2020 Presidential Election: Where Things Stand

November 3rd is nearly two weeks in our rear view mirror – here is what we know. Most major news outlets have called the race for former Vice President Joe Biden, but President Donald Trump has refused to concede, and has filed a string of lawsuits around the country challenging the results of the election. We leave the politics aside and provide you with an overview of where things stand in the certification process in key states, and what is required to happen between now and Inauguration Day by federal law.

Vote Certification – and the Electoral College

Congress enacted the Electoral Count Act of 1887 to set forth a uniform process for states to follow to deliver their electoral votes to Congress after the election. Congress ultimately counts and certifies the results of the Electoral College, this year on January 6th, three days after the new Congress is sworn in on January 3rd. In order for a state’s electors to receive protection that Congress will accept their electors without any questions asked, a state must certify the results of its election by the “safe harbor” deadline of six days before the electors meet to cast their votes. This year, that means that states have until December 8th to receive safe harbor status, as the winning electors will meet to cast their votes for President and Vice President on December 14th.

As of the time of this writing, six states have already certified their electors. It is widely expected that all states will do so before the safe harbor deadline. While there are reports that Republican legislators in some states may try to certify their own slate of electors in conflict with current state law in every state, this is a highly unlikely scenario, and one that likely wouldn’t change the electoral college count such that the results of the election change. We briefly detail the current status of vote certification in a number of swing states below.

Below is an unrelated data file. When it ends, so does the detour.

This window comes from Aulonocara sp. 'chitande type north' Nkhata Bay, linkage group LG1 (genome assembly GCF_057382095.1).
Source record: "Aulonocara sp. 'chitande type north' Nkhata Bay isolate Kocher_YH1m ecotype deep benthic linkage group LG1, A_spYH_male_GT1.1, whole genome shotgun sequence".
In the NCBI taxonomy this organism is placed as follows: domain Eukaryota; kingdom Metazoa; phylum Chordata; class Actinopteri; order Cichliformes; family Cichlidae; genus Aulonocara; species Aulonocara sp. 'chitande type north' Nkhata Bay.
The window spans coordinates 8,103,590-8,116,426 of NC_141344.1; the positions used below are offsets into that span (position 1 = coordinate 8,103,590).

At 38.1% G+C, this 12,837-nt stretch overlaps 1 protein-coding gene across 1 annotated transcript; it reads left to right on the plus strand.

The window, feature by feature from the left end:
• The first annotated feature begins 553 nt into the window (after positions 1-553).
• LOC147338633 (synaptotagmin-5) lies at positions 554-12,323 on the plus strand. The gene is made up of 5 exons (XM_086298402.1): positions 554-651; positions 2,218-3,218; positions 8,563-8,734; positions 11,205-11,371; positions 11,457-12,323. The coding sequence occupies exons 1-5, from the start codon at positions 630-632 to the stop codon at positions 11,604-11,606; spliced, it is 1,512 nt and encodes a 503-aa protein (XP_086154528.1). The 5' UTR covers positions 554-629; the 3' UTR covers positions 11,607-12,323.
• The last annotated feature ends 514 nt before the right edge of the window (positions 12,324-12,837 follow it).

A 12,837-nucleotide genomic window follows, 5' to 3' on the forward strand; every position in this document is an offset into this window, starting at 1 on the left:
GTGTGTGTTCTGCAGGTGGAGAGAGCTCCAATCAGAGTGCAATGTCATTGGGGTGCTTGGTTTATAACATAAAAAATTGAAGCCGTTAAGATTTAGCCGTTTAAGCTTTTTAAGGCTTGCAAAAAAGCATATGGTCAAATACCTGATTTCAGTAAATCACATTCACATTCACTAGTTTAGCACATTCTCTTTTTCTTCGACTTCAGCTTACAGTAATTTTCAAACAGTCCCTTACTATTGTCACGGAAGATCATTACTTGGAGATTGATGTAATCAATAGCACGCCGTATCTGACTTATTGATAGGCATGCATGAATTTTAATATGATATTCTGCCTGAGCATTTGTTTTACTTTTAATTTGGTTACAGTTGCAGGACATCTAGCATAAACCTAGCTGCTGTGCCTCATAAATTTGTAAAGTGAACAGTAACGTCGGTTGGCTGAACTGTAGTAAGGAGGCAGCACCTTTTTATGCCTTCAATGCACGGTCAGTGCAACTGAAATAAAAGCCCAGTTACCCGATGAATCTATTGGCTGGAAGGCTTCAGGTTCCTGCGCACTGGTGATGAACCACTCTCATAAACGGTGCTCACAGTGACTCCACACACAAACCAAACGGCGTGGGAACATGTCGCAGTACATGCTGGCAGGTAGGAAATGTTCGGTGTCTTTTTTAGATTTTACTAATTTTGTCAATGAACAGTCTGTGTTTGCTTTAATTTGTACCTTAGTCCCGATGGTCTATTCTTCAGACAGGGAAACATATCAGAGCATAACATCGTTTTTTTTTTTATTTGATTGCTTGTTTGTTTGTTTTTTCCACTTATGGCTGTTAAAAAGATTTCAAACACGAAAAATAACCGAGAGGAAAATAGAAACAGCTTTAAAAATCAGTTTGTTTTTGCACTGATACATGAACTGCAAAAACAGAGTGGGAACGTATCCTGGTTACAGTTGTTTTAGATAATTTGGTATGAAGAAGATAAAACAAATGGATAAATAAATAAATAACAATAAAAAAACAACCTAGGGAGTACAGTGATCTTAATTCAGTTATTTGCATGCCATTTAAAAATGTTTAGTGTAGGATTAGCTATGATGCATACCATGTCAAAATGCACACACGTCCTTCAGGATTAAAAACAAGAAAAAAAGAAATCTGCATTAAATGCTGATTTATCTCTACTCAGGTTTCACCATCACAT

Status in Swing States

Arizona

The certification date for Arizona is November 30th. As of the time of this writing, former Vice President Biden maintains a roughly 11,000 vote lead, and most major news outlets have declared him the victor. Arizona has very restrictive recount laws, so there is unlikely to be a recount. The Trump campaign has filed a lawsuit seeking to block the state’s certification of votes.

Georgia

The certification date for Georgia is November 20th. As of the time of this writing, former Vice President Biden maintains a roughly 14,000 vote lead, and most major news outlets have declared him the victor. The Georgia Secretary of State has announced that the state will conduct a hand recount of every ballot cast in the presidential race, and will also conduct a risk-limiting audit to rule out the possibility of fraud or errors. This process has begun as of the time of this publication.

Pennsylvania

The certification date for Pennsylvania is November 23rd. As of the time of this writing, former Vice President Biden maintains a roughly 60,000 vote lead, and most major news outlets have declared him the victor. Biden’s lead is currently too large to trigger an automatic recount, and it is unclear if the Trump campaign would request one. Pennsylvania is the state where the Trump campaign has filed the most lawsuits. Because of one of the lawsuits, the United States Supreme Court ordered mail ballots postmarked by election day but received in the three days following election day to be sequestered. The number of ballots in this category appears to be approximately 10,000. The Trump campaign has also filed a lawsuit seeking to block the state’s certification of votes.

Wisconsin

The certification date for Wisconsin is December 1st. As of the time of this writing, former Vice President Biden maintains a roughly 20,000 vote lead, and most major news outlets have declared him the victor. The Trump campaign has said that it would request a recount, which would need to be completed within 13 days of its commencement under state law.